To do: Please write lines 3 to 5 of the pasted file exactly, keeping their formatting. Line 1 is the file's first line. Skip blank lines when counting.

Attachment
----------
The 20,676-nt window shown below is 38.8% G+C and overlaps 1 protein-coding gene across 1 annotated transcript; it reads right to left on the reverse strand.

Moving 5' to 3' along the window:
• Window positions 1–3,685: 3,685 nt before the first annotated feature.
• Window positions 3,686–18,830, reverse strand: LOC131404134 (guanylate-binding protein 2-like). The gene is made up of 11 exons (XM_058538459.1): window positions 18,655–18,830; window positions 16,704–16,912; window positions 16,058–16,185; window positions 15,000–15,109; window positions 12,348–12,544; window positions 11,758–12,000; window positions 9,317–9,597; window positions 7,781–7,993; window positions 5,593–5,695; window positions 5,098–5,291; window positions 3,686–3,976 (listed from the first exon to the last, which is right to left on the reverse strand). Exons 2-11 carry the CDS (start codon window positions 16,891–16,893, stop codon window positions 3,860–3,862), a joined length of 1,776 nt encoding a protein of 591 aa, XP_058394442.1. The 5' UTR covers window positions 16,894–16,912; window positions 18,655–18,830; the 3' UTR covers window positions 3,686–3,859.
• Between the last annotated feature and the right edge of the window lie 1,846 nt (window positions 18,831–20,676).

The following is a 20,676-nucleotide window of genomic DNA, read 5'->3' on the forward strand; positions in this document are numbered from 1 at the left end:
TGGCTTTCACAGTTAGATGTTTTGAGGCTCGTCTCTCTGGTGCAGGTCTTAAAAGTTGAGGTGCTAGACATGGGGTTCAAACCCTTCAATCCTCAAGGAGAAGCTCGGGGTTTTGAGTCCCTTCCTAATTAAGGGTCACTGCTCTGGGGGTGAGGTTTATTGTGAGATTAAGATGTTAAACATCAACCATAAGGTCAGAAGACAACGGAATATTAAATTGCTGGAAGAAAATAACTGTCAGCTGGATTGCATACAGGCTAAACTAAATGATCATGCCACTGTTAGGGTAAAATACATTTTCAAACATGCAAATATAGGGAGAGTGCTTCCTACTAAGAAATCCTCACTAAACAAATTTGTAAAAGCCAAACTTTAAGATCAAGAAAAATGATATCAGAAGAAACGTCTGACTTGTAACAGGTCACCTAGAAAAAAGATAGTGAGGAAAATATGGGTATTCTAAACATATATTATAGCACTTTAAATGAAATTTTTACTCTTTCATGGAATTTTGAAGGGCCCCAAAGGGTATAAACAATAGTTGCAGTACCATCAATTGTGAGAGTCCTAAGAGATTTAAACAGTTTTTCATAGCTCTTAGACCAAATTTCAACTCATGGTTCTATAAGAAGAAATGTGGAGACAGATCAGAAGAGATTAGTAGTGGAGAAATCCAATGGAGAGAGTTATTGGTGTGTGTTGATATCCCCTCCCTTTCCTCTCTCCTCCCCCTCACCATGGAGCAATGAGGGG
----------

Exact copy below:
• Window positions 1–3,685: 3,685 nt before the first annotated feature.
• Window positions 3,686–18,830, reverse strand: LOC131404134 (guanylate-binding protein 2-like). The gene is made up of 11 exons (XM_058538459.1): window positions 18,655–18,830; window positions 16,704–16,912; window positions 16,058–16,185; window positions 15,000–15,109; window positions 12,348–12,544; window positions 11,758–12,000; window positions 9,317–9,597; window positions 7,781–7,993; window positions 5,593–5,695; window positions 5,098–5,291; window positions 3,686–3,976 (listed from the first exon to the last, which is right to left on the reverse strand). Exons 2-11 carry the CDS (start codon window positions 16,891–16,893, stop codon window positions 3,860–3,862), a joined length of 1,776 nt encoding a protein of 591 aa, XP_058394442.1. The 5' UTR covers window positions 16,894–16,912; window positions 18,655–18,830; the 3' UTR covers window positions 3,686–3,859.
• Between the last annotated feature and the right edge of the window lie 1,846 nt (window positions 18,831–20,676).